Way back in 1995, when our family was still new to the Web, my wife asked a question that is one of the big reasons I started ProjectVRM: Why can’t I take my own shopping cart from one site to another?
The bad but true answer is that every site wants you to use their shopping cart. The good but not-yet-true answer is that nobody has invented it yet. By that I mean: not a truly personal one, based on open standards that make it possible for lots of developers to compete at making the best personal shopping cart for you.
Think about what you might be able to do with a PSC (Personal Shopping Cart) online that you can’t do with a physical one offline:
- Take it from store to store, just as you do with your browser. This should go without saying, but it’s still worth repeating, because it would be way cool.
- Have a list of everything parked already in your carts within each store.
- Know what prices have changed, or are about to change, for the products in your carts in each store.
- Notify every retailer you trust that you intend to buy X, Y or Z, with restrictions (meaning your terms and conditions) on the use of that information, and in a way that will let you know if those restrictions are violated. This is called intentcasting, and there are a pile of companies already in that business.
- Have a way to change your name and other contact information, for all the stores you deal with, in one move.
- Control your subscriptions to each store’s emailings and promotional materials.
- Have your own way to express genuine loyalty , rather than suffering with as many coercive and goofy “loyalty programs” as there are companies
- Have a standard way to share your experiences with the companies that make and sell the products you’ve bought, and to suggest improvements—and for those companies to share back updates and improvements you should know about.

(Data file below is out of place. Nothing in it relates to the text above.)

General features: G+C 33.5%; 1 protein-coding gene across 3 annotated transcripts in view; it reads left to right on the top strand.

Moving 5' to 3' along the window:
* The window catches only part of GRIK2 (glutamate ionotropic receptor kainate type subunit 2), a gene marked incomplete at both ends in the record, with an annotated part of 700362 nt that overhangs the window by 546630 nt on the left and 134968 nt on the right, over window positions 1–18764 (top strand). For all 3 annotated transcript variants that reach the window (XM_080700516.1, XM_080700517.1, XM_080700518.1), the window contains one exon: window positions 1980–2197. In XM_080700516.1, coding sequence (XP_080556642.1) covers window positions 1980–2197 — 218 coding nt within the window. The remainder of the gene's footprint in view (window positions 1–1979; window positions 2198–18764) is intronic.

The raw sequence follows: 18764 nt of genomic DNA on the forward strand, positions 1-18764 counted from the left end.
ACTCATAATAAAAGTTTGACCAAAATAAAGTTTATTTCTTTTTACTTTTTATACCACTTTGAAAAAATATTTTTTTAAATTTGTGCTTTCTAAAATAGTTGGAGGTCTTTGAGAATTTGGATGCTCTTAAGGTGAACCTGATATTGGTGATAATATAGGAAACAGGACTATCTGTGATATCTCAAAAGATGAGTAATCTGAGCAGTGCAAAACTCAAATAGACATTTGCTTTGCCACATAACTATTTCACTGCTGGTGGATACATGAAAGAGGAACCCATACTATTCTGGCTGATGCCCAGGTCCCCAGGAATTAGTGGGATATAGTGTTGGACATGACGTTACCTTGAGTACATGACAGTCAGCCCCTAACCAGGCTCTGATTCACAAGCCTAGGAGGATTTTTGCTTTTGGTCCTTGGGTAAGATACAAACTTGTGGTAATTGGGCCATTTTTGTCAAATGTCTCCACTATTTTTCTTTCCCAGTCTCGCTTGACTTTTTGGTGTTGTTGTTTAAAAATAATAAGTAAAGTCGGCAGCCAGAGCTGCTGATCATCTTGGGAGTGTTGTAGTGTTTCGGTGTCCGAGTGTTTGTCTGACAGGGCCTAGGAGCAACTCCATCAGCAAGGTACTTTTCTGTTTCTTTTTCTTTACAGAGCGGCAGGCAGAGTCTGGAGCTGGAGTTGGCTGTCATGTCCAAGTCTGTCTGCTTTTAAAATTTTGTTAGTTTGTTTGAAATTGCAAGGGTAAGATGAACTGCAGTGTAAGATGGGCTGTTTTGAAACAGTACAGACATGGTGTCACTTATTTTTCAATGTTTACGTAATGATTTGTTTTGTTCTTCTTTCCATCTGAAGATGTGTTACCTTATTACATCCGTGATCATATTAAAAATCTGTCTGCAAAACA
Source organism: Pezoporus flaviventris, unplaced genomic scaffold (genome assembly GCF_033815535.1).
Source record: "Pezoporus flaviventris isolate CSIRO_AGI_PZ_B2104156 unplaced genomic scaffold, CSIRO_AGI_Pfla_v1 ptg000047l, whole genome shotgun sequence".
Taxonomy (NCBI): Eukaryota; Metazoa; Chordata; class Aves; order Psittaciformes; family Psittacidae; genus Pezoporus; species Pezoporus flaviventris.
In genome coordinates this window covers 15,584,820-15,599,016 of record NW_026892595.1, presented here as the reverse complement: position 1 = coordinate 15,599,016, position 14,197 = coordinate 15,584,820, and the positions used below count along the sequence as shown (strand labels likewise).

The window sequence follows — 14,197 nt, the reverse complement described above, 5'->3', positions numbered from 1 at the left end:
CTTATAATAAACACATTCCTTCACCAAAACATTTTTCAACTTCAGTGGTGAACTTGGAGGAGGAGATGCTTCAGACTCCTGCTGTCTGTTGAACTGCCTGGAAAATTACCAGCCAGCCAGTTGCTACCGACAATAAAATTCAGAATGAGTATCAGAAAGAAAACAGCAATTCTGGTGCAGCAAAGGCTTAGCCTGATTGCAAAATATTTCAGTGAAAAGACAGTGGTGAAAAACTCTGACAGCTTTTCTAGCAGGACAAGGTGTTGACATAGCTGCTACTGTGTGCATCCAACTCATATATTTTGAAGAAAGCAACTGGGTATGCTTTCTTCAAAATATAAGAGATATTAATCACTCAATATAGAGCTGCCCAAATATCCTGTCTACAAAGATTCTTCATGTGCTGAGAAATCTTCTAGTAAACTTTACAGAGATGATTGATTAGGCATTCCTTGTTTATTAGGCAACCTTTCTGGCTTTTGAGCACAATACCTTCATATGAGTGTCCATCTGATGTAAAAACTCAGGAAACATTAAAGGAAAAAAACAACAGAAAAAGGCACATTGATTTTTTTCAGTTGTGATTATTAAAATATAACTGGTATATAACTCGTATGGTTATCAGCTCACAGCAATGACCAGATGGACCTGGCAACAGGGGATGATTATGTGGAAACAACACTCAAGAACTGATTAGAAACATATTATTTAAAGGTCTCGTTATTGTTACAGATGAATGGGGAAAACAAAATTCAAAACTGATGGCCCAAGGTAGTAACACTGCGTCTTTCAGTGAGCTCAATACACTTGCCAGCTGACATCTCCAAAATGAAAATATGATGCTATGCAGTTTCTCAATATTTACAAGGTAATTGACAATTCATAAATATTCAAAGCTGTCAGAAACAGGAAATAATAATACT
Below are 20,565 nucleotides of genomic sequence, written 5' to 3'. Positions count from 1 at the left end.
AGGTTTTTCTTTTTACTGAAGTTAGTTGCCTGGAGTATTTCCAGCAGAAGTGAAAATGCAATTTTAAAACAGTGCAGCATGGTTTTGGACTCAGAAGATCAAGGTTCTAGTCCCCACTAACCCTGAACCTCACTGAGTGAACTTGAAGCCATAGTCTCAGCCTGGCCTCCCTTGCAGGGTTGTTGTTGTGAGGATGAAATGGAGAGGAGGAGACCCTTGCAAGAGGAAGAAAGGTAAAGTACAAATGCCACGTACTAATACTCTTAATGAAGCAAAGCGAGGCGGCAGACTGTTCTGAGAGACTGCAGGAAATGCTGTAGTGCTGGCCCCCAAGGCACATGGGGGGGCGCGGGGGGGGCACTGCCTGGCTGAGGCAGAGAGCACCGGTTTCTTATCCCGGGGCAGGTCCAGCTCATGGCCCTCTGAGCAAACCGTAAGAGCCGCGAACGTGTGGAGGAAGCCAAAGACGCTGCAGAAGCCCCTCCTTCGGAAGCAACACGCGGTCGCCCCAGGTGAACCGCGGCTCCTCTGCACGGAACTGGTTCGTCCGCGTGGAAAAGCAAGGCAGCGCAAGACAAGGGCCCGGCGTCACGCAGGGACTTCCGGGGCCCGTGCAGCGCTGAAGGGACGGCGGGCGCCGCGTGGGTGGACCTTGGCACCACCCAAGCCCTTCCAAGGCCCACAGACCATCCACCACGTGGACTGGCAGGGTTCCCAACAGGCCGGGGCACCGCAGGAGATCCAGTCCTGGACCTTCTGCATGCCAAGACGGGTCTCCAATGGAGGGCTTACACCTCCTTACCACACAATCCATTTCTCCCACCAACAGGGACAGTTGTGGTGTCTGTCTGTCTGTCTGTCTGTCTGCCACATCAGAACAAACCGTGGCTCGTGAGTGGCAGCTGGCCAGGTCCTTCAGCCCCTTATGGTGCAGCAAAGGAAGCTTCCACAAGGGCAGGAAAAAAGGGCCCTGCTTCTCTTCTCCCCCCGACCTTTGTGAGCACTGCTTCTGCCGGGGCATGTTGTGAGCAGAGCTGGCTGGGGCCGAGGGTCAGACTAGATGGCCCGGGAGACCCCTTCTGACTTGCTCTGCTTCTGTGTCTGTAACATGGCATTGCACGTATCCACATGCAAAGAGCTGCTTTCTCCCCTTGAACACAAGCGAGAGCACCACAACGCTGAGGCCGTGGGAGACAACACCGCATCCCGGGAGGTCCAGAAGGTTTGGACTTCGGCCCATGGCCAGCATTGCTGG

- Have wallets of your own, rather than only those provided by platforms.
- Connect to your collection of receipts, instruction manuals and other relevant information for all the stuff you’ve already bought or currently rent. (Note that this collection is for the Internet of your things—one you control for yourself, and is not a set of suction cups on corporate tentacles.)
- Your own standard way to call for service or support, for stuff you’ve bought or rented, rather than suffering with as many different ways to do that as there are companies you’ve engaged
All of these things are Me2B, and will give each of us scale, much as the standards that make the Internet, browsers and email all give us scale. And that scale will be just as good for the companies we deal with as are the Internet, browsers and email.
If you think “none of the stores out there will want any of this, because they won’t control it,” think about what personal operating systems and browsers on every device have already done for stores by making the customer interface standard. What we’re talking about here is enlarging that interface.
I’d love to see if there is any economics research and/or scholarship on personal scale and its leverage (such as personal operating systems, devices and browsers give us) in the digital world). Because it’s a case that needs to be made.
Of course, there’s money to me made as well, because there will be so many more, better and standard ways for companies to deal with customers than current tools (including email, apps and browsers) can by themselves.